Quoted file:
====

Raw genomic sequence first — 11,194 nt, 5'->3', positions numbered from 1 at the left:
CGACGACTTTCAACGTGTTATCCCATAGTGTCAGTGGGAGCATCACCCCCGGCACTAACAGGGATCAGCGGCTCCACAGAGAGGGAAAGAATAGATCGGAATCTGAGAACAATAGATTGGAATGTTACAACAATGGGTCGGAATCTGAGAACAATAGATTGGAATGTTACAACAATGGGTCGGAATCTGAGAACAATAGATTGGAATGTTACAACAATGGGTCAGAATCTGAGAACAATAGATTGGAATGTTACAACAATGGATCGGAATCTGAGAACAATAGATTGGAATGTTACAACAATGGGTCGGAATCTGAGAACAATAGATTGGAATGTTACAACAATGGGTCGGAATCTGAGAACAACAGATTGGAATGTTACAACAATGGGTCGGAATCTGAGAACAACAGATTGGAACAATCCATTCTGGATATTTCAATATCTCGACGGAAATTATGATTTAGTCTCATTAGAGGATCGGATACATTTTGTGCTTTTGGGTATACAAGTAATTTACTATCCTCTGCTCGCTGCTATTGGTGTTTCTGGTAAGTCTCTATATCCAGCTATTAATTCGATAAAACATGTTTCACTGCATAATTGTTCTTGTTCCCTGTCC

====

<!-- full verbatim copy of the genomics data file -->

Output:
Raw genomic sequence first — 11,194 nt, 5'->3', positions numbered from 1 at the left:
CGACGACTTTCAACGTGTTATCCCATAGTGTCAGTGGGAGCATCACCCCCGGCACTAACAGGGATCAGCGGCTCCACAGAGAGGGAAAGAATAGATCGGAATCTGAGAACAATAGATTGGAATGTTACAACAATGGGTCGGAATCTGAGAACAATAGATTGGAATGTTACAACAATGGGTCGGAATCTGAGAACAATAGATTGGAATGTTACAACAATGGGTCAGAATCTGAGAACAATAGATTGGAATGTTACAACAATGGATCGGAATCTGAGAACAATAGATTGGAATGTTACAACAATGGGTCGGAATCTGAGAACAATAGATTGGAATGTTACAACAATGGGTCGGAATCTGAGAACAACAGATTGGAATGTTACAACAATGGGTCGGAATCTGAGAACAACAGATTGGAACAATCCATTCTGGATATTTCAATATCTCGACGGAAATTATGATTTAGTCTCATTAGAGGATCGGATACATTTTGTGCTTTTGGGTATACAAGTAATTTACTATCCTCTGCTCGCTGCTATTGGTGTTTCTGGTAAGTCTCTATATCCAGCTATTAATTCGATAAAACATGTTTCACTGCATAATTGTTCTTGTTCCCTGTCC